Yoruba will be better if we uphold truth, tradition —Oba Jayeola

Igboho, the former capital of the defunct Oyo Empire wielded both power and influence in that age. Till date, the town retains that historical tie with Oyo Alaafin. The Ona Olubode of Igboho, Oba Abdulrasheed Adetoyese Jayeola, who recently clocked 10 years on the throne, speaks with TUNDE BUSARI on the significance of the town among other issues related to Yorubaland. Excerpts:

You have spent one decade on the throne. Can you describe your reign in terms of your accomplishments?

The notable accomplishment I have recorded on the throne in the past 10 years is the support of God which I enjoy on daily basis. And I am saying this with every sense of appreciating God who stands by me from my coronation to my 10th anniversary. We all know that God cannot come down to support His own. But He comes in form of human beings. The human being He sends to me is the Alaafin of Oyo, Oba Lamidi Olayiwola Adeyemi, who has stood by me like the rock of Gibraltar. I am not rich but I am comfortable. If I have something in mind to do, I would just put it before God. Before you know it, the project is done.


Can you give an instance of this?

The example is the palace, inside which we are now. You needed to be here before I came to the throne. Even when I was installed, the state of this palace was too bad. It wasn’t what a palace should look like. But I put it before God that I wanted a befitting palace, and God answered the prayer.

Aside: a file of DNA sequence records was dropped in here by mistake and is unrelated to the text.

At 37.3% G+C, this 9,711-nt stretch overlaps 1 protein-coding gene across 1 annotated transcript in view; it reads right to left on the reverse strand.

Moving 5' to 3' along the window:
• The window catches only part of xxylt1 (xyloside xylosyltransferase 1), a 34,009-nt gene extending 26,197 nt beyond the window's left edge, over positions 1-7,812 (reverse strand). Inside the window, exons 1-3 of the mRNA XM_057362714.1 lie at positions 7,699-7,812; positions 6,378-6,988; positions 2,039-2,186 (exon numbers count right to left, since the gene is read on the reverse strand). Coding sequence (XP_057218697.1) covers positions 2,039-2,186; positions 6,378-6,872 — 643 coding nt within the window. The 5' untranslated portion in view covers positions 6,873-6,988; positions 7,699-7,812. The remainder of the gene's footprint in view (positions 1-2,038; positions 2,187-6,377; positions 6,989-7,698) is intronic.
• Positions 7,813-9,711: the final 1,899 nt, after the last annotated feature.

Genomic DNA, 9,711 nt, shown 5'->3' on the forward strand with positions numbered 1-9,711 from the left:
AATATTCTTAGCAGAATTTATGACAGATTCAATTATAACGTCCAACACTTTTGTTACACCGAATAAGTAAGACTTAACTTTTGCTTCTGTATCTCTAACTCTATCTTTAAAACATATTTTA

How did God answer the prayer?

How does God answer prayers? Don’t you believe in the power of prayer? If you believe, then you know how God answer prayer. I just told you that God will not come down but uses man to carry out his works. This must be enough to answer your question. I was blessed by people who identify with me, and the rest is what you see in this palace.


Can you recall your experience during the contest to the throne?

It was an interesting contest. I can even say that my experience is unique, in terms of my attempts at becoming the Ona Olubode.


What made it unique?

Thank you. I contested for the throne on two occasions.



On my first contest, it was sure for me to win but somehow it did not happen. I went to the Alaafin and he told me to accept it. He said if God had destined it, I would return to become the Ona Olubode or my son would make it. I accepted his advice and moved on. The installed Ona Olubode reigned for eight years and six months. There was vacancy again, and I was back in the race. Despite the fact that it was my turn, efforts were made to play a fast one. I went to Baba Alaafin and reminded him what he had told me at my previous attempt. He took me inside the palace, spoke with me and the rest is history. In fact, he personally came to Igboho for my coronation.


Why did you think he attended your coronation?

Baba Alaafin is history personified. He knows the relationship between Igboho and Oyo. So, he maintains the strong tie till date.


Truly, so much has been heard about Igboho regarding its historical pre-eminence. How relevant is that history today?

Let us get something clear and right, there is no history which is not significant. History, whether as a study or otherwise, is to give us insight into events of the past with a view to having a picture of future events. So, when future events occur, your understanding of similar events in the past will guide you on how to approach the future events. In this context, Igboho as former capital of Oyo Empire is a fact which is sacred and which cannot be erased. The Alaafin was ruling the entire Yorubaland from here, conquering more land and expanding to Kumasi in present day Ghana.


Where did the Alaafin derive that expansionist power?